Eye on China, Japan and India to boost defence ties


With an eye on China, Japan’s foreign and defence ministers on Thursday told visiting External Affairs Minister S Jaishankar and Defence Minister Rajnath Singh that they are examining “all options” necessary for national defence including “counterstrike capabilities”, and will increase their defence budget substantially to strengthen their capabilities.

Singh and Jaishankar, who held the 2+2 ministerial meeting in Tokyo with Japan’s Foreign Minister Yoshimasa Hayashi and Defence Minister Yasukazu Hamada, expressed their support for enhanced security and defence cooperation.

“While expressing its resolve to examine all options necessary for national defence, including so-called ‘counterstrike capabilities’, the Japanese side expressed its determination to fundamentally reinforce Japan’s defence capabilities within the next five years and secure substantial increase of Japan’s defence budget needed to effect it. Acknowledging Japan’s determination to reinforce its defence capabilities, Indian side expressed its support to work towards enhanced security and defence cooperation,” said the joint statement after the 2+2 ministerial meeting.

Without mentioning China’s belligerence in the region, the statement said: “Acknowledging that global cooperation is required more than ever to address security challenges that have become more acute, the ministers reaffirmed their commitment to a rules-based global order that respects sovereignty and territorial integrity of nations, and emphasised the need for all countries to seek peaceful resolution of disputes, in accordance with international law, without resorting to threat or use of force or any attempt to unilaterally change the status quo.”

“During today’s discussions, we noted the progress in the military-to-military cooperation and exchanges between the two sides. We shared a common desire to further increase the scope and complexities of our bilateral exercises. We have established staff talks and high-level dialogue between all the three services and the Coast Guard. I am glad that we have now agreed on staff talks between the joint staff of the Japanese Self Defence Forces and the Integrated Defence Staff of India,” said Singh.

“The participation of Japan for the first time in the multilateral exercise MILAN and operationalisation of the Reciprocal Provision of Supply and Services Agreement in March this year are milestones in the progress of defence cooperation between our forces. We are happy to note that our Air Forces are working closely for early conduct of the inaugural Air Force fighter exercise,” he said.

“Enhancing the defence equipment and technological cooperation between India and Japan is one of our key priority areas. In our meeting today, I had the opportunity to propose engagements in emerging and critical technological domains. I have also invited the Japanese defence companies to look at opportunities in investing in the Indian defence corridors,” he said.

Jaishankar flagged the Covid-19 pandemic and the “ongoing conflicts” as “new challenges” and underscored the need to address them. “We have witnessed in recent times very serious developments, especially since our last meeting in 2019. The Covid pandemic and ongoing conflicts demand that we address these new challenges,” he said.

The 2+2 dialogue is taking place more than five months after Japanese Prime Minister Fumio Kishida visited India for the annual India-Japan summit.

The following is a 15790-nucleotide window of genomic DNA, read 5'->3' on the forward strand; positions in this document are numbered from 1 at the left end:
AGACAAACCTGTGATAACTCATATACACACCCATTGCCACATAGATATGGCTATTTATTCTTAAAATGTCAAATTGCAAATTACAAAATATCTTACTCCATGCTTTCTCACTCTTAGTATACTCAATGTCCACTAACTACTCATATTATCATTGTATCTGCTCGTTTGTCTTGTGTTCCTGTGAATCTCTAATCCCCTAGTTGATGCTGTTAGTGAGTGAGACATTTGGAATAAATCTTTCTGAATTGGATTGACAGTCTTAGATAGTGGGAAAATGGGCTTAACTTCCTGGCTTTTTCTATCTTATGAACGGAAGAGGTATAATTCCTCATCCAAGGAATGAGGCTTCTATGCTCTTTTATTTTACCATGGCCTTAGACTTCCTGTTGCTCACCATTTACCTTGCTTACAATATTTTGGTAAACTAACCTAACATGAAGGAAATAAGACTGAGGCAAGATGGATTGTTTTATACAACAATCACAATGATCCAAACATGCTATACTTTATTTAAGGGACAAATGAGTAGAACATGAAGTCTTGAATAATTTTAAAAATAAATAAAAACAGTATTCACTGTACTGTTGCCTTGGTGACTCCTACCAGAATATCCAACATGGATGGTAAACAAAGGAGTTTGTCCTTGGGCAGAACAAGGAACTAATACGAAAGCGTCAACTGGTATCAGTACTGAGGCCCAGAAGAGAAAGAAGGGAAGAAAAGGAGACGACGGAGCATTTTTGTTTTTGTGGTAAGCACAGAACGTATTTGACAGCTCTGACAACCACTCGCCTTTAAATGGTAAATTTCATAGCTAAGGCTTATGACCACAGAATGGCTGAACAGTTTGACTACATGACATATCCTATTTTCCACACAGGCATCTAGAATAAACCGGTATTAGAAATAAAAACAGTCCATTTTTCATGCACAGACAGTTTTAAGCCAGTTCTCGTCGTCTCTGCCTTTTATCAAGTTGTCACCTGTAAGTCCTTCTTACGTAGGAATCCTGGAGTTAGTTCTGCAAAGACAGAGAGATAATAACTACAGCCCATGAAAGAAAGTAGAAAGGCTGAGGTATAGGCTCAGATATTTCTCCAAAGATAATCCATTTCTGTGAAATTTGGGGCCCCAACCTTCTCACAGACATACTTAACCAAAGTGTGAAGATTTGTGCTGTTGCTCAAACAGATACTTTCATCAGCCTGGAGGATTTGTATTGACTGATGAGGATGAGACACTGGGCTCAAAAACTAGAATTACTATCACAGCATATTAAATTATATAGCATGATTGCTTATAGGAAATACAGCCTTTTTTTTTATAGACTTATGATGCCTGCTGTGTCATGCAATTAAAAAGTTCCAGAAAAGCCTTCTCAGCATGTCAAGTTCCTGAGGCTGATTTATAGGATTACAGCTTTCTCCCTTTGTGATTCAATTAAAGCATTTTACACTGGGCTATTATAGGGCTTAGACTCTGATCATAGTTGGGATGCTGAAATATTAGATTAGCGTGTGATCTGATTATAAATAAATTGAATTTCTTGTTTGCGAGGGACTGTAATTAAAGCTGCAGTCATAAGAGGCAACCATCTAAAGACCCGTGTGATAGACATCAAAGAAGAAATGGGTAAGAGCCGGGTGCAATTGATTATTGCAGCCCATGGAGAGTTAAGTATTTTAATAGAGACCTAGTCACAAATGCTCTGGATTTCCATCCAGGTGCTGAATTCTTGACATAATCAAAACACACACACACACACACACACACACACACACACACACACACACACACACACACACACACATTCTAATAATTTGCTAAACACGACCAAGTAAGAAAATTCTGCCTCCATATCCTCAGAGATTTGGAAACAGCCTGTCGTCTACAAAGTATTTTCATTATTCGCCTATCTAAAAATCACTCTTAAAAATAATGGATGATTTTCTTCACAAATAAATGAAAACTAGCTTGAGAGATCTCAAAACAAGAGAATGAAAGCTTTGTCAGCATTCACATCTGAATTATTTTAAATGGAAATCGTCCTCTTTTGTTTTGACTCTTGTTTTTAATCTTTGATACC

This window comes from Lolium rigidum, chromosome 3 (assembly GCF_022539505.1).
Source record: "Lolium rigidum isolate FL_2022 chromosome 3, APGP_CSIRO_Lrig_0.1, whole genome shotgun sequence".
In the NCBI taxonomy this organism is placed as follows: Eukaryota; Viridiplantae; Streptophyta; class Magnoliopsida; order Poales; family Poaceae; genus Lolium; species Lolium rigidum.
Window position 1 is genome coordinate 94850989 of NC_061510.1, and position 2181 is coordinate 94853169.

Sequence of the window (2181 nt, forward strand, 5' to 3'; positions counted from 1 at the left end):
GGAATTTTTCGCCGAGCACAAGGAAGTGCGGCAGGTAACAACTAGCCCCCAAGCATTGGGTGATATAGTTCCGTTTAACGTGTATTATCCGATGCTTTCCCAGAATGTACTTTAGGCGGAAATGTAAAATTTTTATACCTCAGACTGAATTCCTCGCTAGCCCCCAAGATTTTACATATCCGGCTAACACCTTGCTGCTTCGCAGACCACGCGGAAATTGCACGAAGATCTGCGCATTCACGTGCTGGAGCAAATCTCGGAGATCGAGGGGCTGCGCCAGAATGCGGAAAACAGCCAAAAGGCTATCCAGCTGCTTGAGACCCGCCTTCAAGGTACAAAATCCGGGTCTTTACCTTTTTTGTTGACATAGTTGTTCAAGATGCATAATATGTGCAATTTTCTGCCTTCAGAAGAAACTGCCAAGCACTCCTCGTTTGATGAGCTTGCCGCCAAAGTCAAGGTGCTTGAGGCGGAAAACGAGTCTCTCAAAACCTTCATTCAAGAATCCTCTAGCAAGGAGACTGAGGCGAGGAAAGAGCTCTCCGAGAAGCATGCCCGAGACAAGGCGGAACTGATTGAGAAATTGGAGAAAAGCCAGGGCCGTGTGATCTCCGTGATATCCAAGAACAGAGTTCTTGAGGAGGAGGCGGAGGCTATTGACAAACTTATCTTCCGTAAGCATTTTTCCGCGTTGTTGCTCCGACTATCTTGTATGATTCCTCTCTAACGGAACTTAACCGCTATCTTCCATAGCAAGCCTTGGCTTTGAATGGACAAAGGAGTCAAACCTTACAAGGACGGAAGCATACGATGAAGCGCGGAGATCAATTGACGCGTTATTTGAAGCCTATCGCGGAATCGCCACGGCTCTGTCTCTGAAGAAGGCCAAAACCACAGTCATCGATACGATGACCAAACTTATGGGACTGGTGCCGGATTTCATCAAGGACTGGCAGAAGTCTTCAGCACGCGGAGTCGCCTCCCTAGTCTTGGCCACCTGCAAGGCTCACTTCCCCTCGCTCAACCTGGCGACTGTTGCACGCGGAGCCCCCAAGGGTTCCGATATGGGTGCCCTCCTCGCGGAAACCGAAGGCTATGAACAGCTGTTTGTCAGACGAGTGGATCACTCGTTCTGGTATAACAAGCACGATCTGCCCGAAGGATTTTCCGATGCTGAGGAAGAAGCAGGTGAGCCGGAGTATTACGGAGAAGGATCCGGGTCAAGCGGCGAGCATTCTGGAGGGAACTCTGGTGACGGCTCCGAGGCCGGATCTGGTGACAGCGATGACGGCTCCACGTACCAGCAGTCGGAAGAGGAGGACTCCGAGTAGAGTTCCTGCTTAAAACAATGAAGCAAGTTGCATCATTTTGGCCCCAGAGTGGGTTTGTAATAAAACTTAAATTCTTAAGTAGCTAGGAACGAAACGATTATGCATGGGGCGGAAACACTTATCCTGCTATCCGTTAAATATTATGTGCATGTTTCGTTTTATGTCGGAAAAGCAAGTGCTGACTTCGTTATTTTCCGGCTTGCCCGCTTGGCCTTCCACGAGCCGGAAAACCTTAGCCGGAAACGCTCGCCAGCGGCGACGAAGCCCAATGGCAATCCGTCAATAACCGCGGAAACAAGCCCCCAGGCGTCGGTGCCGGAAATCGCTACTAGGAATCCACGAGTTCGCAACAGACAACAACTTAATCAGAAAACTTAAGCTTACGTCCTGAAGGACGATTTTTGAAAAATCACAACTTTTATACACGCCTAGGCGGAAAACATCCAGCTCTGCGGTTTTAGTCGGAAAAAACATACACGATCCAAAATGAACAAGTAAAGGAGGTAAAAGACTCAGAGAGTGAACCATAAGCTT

The joint statement said the ministers highlighted their commitment to a “common strategic goal of achieving a free and open Indo-Pacific, that is inclusive and resilient, based on the rule of law, and free from coercion. The ministers also reiterated their strong support for ASEAN’s unity and centrality and their full support for the ‘ASEAN Outlook on the Indo-Pacific’ which upholds principles such as the rule of law, openness, freedom, transparency and inclusiveness.”

Underlining that the ministers had a “frank and fruitful” discussion on regional and global issues of mutual interests and concerns, particularly those in the Indo-Pacific as well as Ukraine, it said they also reaffirmed their commitments with respect to regional and global security challenges.

“We held extensive discussions on ways to enhance maritime cooperation including maritime domain awareness. There is consensus on both sides that a strong India-Japan relationship is very important for a free, open, rule-based and inclusive Indo-Pacific based upon sovereignty and territorial integrity of nations. India’s Indo-Pacific Oceans Initiative shares many commonalities with Japan’s Free and Open Indo-Pacific. India has also developed maritime cooperation with regional partners in consonance with our inclusive vision of Security and Growth for All in the Region,” said Singh.

Jaishankar said that in the face of such challenges, the case for India and Japan to collaborate more closely on foreign policy and security has become even stronger. “Strengthening our foreign policy coordination is essential to realise the true benefits of the substantial convergence in our interests and outlook. They obviously concentrate on the Indo-Pacific but extend to many other regional, global and multilateral platforms as well. The exchange of views on the crucial situations facing the international community today was particularly useful. In parallel, there is an ongoing endeavor to deepen our defence exchanges and explore areas for practical cooperation,” he said.





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